In the past decade, extensive research has been conducted into the effectiveness of different approaches to providing SRHR education and information to young people . Evidence has shown mixed results for peer education programmes, with positive outcomes often limited to young volunteers themselves. However, peer education is often used as an umbrella term to define a multitude of different approaches, with several factors coming into play when it comes to its effectiveness. For instance, frequency of sessions, content of programme, ability and role of peer educators, quality of training, availability and relevance of information, education and communication (IEC) materials and tools, size of the class, supervision and many other quality assurance mechanisms can influence the result of the interventions. These factors need to be thoroughly analysed to avoid any generalisations on the overall effectiveness of peer education.
At the same time, comprehensive sexuality education (CSE) has emerged as an effective method to improve youth SRH knowledge, attitudes and behaviours, as evidenced by the International technical guidance on sexuality education: an evidence-informed approach published by UNESCO in 2018.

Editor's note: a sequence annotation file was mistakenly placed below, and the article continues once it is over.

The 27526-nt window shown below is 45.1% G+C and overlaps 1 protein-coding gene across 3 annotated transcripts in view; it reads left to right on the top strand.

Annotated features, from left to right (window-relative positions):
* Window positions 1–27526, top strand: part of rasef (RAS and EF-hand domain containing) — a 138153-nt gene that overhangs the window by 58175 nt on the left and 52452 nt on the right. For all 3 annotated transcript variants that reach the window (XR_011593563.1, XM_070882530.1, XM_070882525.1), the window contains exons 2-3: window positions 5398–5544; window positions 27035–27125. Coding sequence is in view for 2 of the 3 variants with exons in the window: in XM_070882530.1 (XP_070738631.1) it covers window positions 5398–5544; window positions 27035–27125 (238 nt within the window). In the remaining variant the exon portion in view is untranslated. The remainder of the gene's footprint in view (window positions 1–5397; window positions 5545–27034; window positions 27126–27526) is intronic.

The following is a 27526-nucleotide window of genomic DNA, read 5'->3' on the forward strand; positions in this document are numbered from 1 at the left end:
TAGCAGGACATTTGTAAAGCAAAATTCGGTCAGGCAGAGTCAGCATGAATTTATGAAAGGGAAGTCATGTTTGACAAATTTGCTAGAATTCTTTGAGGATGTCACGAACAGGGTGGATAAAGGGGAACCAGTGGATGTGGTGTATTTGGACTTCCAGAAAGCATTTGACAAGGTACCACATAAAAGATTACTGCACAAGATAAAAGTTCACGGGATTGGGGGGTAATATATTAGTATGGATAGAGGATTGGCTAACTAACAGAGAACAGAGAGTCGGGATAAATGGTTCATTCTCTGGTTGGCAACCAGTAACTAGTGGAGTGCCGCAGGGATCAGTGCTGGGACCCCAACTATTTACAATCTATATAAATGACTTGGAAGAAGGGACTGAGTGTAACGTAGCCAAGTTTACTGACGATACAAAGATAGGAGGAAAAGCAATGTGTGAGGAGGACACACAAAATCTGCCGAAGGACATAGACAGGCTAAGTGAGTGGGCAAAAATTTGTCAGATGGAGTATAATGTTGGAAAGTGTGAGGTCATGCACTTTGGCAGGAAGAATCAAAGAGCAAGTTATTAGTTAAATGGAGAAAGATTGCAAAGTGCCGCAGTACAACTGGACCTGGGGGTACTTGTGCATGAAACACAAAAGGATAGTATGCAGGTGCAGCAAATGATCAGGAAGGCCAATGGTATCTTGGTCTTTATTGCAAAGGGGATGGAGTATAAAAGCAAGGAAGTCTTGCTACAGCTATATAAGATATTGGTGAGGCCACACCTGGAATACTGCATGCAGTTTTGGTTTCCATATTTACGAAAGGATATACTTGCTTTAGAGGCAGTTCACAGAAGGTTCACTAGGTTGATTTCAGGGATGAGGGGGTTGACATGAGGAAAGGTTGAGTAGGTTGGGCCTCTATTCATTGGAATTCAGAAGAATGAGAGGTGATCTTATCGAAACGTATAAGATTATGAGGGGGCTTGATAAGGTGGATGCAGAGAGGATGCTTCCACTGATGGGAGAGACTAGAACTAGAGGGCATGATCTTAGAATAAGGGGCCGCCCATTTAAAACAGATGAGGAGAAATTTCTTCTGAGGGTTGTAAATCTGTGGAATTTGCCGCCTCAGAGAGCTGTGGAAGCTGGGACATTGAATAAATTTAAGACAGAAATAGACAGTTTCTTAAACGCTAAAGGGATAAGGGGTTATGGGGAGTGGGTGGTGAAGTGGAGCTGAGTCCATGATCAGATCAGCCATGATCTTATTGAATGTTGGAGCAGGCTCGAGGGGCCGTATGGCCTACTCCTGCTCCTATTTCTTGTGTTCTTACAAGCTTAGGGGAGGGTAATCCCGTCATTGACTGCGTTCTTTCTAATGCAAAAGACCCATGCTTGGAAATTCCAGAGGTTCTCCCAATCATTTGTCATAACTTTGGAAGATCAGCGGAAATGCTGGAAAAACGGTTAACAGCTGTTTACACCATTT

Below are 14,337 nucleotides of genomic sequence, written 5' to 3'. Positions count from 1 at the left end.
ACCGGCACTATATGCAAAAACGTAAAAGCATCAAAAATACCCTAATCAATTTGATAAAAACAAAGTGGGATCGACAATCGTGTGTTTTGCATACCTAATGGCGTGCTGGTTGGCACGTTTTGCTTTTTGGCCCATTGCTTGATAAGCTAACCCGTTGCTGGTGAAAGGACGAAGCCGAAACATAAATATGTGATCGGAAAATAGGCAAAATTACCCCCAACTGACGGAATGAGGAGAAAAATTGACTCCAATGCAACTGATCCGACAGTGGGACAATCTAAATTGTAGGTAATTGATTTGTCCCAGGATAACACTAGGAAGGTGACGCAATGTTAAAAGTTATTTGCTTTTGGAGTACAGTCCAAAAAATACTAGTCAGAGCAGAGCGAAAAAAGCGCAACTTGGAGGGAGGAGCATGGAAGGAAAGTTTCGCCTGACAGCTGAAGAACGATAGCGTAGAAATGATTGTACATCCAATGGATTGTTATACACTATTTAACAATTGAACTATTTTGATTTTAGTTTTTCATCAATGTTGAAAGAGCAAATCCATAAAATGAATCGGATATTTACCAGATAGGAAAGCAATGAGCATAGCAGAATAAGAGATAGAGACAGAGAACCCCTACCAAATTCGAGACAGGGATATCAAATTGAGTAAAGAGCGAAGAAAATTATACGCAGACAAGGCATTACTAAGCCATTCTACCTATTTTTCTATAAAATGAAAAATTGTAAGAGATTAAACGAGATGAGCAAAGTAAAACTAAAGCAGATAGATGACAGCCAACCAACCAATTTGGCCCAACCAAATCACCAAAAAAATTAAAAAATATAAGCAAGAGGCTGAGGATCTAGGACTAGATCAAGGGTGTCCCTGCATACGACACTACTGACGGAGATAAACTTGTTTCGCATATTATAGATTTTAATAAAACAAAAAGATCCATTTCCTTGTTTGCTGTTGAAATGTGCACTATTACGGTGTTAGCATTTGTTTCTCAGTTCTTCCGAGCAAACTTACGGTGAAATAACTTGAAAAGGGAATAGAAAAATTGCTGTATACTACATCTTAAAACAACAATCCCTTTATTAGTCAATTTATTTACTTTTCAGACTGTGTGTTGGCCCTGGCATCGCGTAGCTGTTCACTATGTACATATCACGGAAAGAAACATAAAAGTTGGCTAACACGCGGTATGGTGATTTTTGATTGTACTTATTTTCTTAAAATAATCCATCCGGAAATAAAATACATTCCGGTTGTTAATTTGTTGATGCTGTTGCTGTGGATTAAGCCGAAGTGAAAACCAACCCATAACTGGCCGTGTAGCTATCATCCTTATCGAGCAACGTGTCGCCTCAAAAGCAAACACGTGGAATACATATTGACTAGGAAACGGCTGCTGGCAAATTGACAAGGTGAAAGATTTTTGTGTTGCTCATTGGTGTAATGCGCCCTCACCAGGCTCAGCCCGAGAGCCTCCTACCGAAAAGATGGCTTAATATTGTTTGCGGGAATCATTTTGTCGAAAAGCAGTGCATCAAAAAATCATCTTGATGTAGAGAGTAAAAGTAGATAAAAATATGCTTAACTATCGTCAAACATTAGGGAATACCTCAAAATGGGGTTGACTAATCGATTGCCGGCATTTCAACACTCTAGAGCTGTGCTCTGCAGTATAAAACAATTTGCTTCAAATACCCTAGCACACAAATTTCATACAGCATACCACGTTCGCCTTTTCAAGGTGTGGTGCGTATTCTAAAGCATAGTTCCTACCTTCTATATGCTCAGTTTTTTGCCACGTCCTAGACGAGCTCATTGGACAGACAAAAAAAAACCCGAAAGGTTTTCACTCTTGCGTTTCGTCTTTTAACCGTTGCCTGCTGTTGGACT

Several programmes combine these approaches (peer education and comprehensive sexuality education) to reach young people, especially in out-of-school settings and in underserved areas. Empirical evidence has shown mixed results and therefore, more research is needed to understand how to tailor such programmes to respond to the needs of young people.
The purpose of this study is to analyse which factors make peer education programmes more effective to deliver comprehensive sexuality education and to clarify what can reasonably be expected from such programmes.